If you can, get an experienced builder to look at things like the condition of the roof and especially (remember we have been in a drought) the storm-water drainage situation; could there be a problem under normal weather conditions, when you get days of downpours, if the section is low-lying?
If the section is steep (as many are out west), is there any danger of a land slip when it does rain heavily for days on end?
What cladding does it have? If weatherboard or brick you're probably ok, although have a quick look at the brick to see that there are no cracks which could indicate sinking foundations.
Don't buy anything that is monolithic/plaster clad because it could be a leaky home.
Does it have reasonably wide eaves as these protect against water leaks especially in rainy areas like out west?
What's under the floor? Is it a concrete floor or a particle-board/wooden floor? If the latter can you access under the floor to have a look....the sub-floor shouldn't be wet or damp in these drought conditions. Do the foundations look clean and stable?
If it was me looking to buy I would probably want to have a bit of a quiz at the neighbours' properties over the fence to see if they are well-maintained, as this can give you an insight as to what the neighbours might be like.
As to the price, you'll have to make your own judgement call on that because I've presumed you've looked at many properties (as you should) then if you really want this particular property and it is affordable, then striving for a bargain is probably not worth it. You would probably not want to go too much over the valuation in these times, but it still boils down to what you can afford and how much you want that property.

I hugely appreciate your advice and will investigate everything you have mentioned. Am staying well away from monolithic cladding - have done my research on that.

Big shoutout to everyone who has commented so far, but more generally to the editor, reporters and community here. Great website and resource. Cheers

I disagree with the other resonder. Dont borrow more than three times your income. Use a 7% interest interest rate when you calculate the cost of borrowing. If that puts you out of the game then consider your self a bullet dodger.

I agree that 3x income is much saner. Unfortunately this guy is in Auckland and sanity hasn’t applied for a while. The number of FHBs who could buy a house in Auckland at 3x income could be counted on one hand; you’d have to be a real executive power couple. Of course prices might fall, and I think they will, but they’d have to fall maybe 50% to make a 3x DTI possible for FHBs with normal jobs. I’d love that myself, but the chances of it are low IMHO.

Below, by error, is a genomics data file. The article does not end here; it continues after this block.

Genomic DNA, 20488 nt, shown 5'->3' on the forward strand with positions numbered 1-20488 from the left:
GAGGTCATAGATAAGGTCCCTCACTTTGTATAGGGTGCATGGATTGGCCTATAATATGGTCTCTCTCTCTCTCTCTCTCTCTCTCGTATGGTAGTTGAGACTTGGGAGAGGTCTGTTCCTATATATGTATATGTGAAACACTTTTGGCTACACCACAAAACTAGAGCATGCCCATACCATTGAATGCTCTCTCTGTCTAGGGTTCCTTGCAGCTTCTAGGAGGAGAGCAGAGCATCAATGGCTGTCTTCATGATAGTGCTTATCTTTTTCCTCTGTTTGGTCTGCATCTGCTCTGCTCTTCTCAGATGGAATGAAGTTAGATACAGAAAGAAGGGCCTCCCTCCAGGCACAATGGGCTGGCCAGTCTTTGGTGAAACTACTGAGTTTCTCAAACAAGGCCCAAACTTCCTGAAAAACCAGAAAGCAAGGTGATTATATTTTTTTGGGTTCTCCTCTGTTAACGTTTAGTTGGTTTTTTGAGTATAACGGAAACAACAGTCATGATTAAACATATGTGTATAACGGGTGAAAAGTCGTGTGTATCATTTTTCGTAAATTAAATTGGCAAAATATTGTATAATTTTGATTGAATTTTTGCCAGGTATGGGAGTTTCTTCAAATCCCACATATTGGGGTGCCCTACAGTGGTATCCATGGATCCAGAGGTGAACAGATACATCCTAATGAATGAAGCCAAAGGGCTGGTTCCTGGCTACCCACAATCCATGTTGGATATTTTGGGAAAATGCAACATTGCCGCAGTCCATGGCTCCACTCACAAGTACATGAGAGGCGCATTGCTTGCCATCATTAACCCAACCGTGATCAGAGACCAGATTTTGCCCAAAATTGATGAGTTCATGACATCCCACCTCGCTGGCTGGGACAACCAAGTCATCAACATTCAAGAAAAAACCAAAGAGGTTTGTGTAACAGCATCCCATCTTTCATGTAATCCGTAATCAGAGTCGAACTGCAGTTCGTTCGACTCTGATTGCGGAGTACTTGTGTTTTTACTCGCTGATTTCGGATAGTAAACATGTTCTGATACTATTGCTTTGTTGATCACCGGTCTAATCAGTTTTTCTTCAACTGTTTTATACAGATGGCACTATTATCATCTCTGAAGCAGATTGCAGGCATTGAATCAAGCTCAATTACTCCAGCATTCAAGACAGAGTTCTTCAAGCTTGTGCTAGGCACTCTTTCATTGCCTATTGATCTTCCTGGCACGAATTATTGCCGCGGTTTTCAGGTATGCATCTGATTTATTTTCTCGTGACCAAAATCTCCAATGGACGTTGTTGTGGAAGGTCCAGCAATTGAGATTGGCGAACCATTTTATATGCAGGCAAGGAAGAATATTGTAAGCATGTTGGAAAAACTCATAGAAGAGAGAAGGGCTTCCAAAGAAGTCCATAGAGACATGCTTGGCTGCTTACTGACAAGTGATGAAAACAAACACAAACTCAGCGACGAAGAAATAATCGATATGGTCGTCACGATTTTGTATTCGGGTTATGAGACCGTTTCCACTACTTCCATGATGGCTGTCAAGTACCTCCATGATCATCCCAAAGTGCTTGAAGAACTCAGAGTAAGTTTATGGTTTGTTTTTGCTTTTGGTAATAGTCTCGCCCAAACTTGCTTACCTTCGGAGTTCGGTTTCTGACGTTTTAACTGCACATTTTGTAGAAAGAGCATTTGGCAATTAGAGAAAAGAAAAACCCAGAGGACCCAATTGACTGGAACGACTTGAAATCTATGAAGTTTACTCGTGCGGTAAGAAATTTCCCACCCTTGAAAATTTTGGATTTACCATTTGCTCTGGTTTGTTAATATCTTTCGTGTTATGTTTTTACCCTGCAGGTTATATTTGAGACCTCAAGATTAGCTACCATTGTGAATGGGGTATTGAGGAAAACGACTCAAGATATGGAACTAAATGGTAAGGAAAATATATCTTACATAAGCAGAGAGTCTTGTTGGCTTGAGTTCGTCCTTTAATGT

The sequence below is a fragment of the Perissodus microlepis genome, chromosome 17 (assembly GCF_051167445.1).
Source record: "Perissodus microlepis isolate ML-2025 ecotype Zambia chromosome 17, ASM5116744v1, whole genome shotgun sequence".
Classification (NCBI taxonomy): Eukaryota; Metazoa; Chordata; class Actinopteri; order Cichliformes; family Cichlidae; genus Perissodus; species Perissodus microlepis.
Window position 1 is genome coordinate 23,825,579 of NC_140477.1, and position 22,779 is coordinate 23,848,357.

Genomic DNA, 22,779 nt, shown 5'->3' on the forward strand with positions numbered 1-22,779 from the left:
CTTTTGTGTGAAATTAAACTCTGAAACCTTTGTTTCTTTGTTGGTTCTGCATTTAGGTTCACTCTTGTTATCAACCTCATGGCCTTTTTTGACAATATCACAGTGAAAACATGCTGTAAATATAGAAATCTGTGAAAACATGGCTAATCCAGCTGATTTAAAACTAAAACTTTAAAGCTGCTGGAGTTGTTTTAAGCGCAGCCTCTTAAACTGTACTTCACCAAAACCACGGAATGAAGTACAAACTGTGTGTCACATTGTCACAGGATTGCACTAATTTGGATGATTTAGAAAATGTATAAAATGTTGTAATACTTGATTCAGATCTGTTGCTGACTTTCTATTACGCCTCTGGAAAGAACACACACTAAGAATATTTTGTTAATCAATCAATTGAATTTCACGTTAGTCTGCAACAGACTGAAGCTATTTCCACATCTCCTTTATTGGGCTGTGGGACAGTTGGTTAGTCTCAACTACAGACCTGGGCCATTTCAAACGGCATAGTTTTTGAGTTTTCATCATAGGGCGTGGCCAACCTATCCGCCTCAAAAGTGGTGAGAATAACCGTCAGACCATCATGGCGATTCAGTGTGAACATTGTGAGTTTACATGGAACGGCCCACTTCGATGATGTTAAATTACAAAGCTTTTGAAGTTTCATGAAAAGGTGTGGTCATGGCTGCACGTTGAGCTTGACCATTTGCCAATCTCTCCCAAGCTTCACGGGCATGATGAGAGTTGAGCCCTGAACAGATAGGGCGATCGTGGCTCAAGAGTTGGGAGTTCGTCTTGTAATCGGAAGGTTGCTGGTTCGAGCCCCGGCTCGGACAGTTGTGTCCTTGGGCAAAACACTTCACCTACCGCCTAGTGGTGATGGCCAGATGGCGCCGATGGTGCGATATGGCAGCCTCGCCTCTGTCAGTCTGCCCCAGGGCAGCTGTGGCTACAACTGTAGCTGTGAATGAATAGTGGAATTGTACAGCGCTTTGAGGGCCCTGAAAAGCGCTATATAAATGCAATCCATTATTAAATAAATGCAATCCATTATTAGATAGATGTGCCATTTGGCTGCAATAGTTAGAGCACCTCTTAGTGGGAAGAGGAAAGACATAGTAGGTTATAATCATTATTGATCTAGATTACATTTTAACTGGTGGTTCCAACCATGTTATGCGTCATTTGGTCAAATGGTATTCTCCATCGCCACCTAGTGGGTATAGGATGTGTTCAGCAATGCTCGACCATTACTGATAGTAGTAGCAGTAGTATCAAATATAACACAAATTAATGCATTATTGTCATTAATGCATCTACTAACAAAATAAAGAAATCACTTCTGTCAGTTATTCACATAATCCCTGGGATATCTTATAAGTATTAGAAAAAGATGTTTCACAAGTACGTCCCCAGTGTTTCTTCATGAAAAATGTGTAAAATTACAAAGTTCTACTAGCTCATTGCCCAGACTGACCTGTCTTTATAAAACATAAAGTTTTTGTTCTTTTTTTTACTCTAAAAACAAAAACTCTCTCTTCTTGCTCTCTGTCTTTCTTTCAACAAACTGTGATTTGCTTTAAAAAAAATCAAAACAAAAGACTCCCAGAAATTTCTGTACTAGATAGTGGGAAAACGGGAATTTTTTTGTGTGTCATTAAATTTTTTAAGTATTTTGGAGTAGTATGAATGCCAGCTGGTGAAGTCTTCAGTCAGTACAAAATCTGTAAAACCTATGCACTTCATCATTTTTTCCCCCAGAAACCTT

Definitely go to a lawyer.
The most important person by far is your lawyer and this is especially so as a FHB. He/she is the only person in all of this that has your interests as the primary consideration.
Everyone else has a vested interest. I would not go on the advice as to regards certainty suggested by your broker - they have very much a vested interest for you to buy (with the biggest mortgage as they have seemed to acquired) as otherwise they do not get their commission. Despite what you think about how friendly and caring and what a great fellow he/she is, your broker is you should not be relying on them as they are poorly qualified and will not be giving you unbiased information.
It is important to see a lawyer PRIOR to signing or bidding on anything. They are the only person protecting you.
Lawyers have fairly set fees for property conveyancing. To see a lawyer prior is not really going to cost you extra, and any pitfalls can be ironed out early before they become a major expensive problem.
They are also keen to take on new clients if they can, and a new young client tends to be attractive as is likely to a long term client.
a lawyer will only be too happy to have an early meeting which may be brief.
I am going to make a subsequent comment as a think it a very important warning.

I thought it strange that a FHB is looking to an auction - most FHB buy through a negotiated sale as typically they are conditional offers (e.g. finance) whereas in auctions the sales are unconditional and you will be sued for all sorts of costs if for any reason something fails such as the bank not agreeing with the purchase value.
It concerns me that you seemed to be guided by a broker; "yeah, yeah everything is fine by the bank, go, go, go"; "yeah, yeah bid, bid you can afford to go high", "yeah, yeah you can go to a million", "yeah, yeah . . . . ". "Yeah, yeah great fellow" - just like the car salesman trying sell you a car.
As said previously, brokers have a vested interest in you buying and you do not know how independent they are (e.g. do they have any undeclared or unknown relationship with any agencies????).
I find it strange that in these uncertain times you are talking about going above RV, and personally this makes me very suspicious if your broker does have not at least some informal relationship with one or more agencies. Is your broker talking with the agents, has some inside knowledge and advising you on price???? If so, it could be tainted advice.